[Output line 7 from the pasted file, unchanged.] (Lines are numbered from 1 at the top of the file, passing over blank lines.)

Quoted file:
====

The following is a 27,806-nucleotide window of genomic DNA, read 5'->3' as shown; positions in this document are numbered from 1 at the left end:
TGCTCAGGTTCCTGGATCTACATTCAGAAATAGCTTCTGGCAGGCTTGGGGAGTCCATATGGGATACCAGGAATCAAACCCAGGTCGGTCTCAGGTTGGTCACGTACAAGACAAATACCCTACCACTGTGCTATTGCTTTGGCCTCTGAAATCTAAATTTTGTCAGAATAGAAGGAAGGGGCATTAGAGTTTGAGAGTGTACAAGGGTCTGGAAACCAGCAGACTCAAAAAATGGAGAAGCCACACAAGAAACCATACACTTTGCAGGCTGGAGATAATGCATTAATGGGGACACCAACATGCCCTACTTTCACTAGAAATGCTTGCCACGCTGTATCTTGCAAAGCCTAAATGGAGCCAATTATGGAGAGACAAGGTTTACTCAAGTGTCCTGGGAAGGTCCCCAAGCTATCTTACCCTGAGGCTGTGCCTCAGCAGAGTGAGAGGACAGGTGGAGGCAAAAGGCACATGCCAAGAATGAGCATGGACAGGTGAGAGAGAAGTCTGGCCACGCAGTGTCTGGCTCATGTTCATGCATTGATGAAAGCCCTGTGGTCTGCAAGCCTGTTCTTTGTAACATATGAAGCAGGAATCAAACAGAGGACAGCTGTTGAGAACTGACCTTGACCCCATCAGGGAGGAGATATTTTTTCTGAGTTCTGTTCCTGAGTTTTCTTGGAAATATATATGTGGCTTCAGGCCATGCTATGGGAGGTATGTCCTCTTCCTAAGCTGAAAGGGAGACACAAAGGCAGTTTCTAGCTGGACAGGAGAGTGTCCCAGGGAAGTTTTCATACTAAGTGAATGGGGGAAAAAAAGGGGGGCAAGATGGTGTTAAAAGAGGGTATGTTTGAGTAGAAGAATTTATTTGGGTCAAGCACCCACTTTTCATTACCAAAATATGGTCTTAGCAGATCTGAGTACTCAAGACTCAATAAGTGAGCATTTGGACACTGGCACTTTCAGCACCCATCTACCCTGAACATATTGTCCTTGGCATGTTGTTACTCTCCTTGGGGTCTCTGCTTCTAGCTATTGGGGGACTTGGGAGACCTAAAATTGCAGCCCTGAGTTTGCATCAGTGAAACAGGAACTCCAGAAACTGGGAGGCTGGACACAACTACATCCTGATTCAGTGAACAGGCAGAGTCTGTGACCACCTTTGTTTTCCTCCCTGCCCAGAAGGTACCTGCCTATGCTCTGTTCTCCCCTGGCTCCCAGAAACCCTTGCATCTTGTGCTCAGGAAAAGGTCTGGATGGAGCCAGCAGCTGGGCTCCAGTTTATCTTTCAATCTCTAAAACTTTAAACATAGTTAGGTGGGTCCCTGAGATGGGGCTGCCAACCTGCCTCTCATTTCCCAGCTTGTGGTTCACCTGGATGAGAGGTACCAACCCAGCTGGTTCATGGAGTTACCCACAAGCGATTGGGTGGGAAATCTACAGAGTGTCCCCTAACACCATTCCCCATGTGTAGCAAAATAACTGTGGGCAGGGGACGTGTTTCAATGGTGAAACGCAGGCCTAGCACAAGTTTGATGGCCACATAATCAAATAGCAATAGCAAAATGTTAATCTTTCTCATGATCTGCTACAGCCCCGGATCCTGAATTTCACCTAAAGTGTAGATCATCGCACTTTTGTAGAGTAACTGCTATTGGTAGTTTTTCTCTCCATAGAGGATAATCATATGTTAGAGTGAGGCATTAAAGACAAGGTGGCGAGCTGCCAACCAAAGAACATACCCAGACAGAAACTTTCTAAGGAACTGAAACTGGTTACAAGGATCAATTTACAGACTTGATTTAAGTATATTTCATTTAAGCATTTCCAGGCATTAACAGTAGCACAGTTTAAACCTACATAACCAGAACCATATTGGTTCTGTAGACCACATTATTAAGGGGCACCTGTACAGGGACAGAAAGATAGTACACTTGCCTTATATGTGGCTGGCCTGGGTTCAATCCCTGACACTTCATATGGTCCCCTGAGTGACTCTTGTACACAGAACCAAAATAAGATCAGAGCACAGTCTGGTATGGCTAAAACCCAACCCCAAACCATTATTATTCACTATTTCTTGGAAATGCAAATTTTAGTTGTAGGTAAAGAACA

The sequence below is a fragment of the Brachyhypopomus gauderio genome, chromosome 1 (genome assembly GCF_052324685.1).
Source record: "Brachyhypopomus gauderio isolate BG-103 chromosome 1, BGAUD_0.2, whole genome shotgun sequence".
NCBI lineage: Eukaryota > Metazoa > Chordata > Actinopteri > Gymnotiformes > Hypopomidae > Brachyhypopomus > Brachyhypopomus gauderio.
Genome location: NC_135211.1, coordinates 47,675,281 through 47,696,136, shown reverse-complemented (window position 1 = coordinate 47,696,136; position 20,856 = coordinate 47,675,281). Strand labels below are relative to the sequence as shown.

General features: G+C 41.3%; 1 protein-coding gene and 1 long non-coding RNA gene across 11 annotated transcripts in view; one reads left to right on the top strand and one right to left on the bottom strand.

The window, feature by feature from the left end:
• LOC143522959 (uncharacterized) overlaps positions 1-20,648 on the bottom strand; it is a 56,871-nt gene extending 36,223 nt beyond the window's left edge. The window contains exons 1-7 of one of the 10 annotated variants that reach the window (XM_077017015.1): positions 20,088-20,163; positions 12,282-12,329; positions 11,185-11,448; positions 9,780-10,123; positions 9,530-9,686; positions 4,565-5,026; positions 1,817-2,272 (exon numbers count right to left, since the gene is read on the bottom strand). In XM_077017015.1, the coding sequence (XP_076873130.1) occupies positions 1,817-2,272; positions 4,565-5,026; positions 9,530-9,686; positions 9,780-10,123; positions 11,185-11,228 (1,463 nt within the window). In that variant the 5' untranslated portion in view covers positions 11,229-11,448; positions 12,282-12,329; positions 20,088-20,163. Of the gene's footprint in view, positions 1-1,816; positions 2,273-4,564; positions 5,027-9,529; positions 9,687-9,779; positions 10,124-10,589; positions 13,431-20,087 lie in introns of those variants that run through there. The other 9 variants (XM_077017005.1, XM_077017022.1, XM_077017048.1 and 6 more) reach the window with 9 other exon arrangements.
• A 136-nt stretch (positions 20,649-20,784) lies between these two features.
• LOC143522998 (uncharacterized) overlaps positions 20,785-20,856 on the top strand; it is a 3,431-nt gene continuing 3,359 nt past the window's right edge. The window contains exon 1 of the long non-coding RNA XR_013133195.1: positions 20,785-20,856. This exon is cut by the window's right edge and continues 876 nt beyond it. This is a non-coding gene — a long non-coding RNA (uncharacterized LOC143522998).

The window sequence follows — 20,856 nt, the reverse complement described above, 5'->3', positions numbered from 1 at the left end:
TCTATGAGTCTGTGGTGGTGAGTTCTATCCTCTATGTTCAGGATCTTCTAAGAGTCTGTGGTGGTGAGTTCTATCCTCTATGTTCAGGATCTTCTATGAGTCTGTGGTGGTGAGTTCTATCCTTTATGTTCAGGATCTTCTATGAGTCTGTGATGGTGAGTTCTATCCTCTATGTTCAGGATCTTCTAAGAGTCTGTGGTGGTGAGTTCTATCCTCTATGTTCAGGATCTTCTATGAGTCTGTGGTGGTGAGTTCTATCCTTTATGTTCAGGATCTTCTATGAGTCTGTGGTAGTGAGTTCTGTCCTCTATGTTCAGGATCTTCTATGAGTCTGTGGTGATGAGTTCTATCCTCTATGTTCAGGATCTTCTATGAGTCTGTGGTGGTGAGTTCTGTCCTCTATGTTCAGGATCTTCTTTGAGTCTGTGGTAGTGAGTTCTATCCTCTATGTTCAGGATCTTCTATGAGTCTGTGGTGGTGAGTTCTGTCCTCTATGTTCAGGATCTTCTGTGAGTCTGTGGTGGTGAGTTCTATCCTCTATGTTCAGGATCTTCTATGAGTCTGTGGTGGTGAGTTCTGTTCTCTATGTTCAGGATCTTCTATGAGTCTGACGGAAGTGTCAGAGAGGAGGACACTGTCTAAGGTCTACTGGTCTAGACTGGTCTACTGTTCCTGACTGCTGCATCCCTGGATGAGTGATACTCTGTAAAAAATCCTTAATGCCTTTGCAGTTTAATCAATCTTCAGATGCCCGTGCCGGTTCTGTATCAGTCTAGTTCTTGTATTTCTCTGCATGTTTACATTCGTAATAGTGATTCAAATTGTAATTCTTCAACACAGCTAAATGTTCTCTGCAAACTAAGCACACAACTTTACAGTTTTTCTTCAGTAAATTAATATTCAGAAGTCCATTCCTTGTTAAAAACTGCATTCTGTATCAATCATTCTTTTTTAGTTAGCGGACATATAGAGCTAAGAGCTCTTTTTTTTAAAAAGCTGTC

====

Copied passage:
General features: G+C 41.3%; 1 protein-coding gene and 1 long non-coding RNA gene across 11 annotated transcripts in view; one reads left to right on the top strand and one right to left on the bottom strand.